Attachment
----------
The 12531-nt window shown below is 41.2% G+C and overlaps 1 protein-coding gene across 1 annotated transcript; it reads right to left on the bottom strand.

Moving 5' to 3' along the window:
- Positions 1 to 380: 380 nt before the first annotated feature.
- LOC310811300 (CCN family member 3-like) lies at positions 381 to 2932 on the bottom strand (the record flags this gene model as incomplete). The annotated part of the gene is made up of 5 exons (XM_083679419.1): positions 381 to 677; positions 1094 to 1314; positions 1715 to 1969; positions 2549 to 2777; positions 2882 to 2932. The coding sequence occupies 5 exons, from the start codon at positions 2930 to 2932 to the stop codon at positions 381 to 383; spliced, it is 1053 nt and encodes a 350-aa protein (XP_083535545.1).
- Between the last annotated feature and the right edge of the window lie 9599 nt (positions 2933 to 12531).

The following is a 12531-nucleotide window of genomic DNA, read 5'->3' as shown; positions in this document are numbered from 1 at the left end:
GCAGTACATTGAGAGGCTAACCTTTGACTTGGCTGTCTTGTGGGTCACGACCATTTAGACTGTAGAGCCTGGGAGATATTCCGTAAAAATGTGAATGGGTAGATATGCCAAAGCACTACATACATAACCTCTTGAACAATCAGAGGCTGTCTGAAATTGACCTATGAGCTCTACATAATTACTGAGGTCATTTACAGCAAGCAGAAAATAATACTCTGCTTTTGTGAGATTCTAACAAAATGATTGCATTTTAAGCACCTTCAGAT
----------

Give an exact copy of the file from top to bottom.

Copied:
The 12531-nt window shown below is 41.2% G+C and overlaps 1 protein-coding gene across 1 annotated transcript; it reads right to left on the bottom strand.

Moving 5' to 3' along the window:
- Positions 1 to 380: 380 nt before the first annotated feature.
- LOC310811300 (CCN family member 3-like) lies at positions 381 to 2932 on the bottom strand (the record flags this gene model as incomplete). The annotated part of the gene is made up of 5 exons (XM_083679419.1): positions 381 to 677; positions 1094 to 1314; positions 1715 to 1969; positions 2549 to 2777; positions 2882 to 2932. The coding sequence occupies 5 exons, from the start codon at positions 2930 to 2932 to the stop codon at positions 381 to 383; spliced, it is 1053 nt and encodes a 350-aa protein (XP_083535545.1).
- Between the last annotated feature and the right edge of the window lie 9599 nt (positions 2933 to 12531).

The following is a 12531-nucleotide window of genomic DNA, read 5'->3' as shown; positions in this document are numbered from 1 at the left end:
GCAGTACATTGAGAGGCTAACCTTTGACTTGGCTGTCTTGTGGGTCACGACCATTTAGACTGTAGAGCCTGGGAGATATTCCGTAAAAATGTGAATGGGTAGATATGCCAAAGCACTACATACATAACCTCTTGAACAATCAGAGGCTGTCTGAAATTGACCTATGAGCTCTACATAATTACTGAGGTCATTTACAGCAAGCAGAAAATAATACTCTGCTTTTGTGAGATTCTAACAAAATGATTGCATTTTAAGCACCTTCAGAT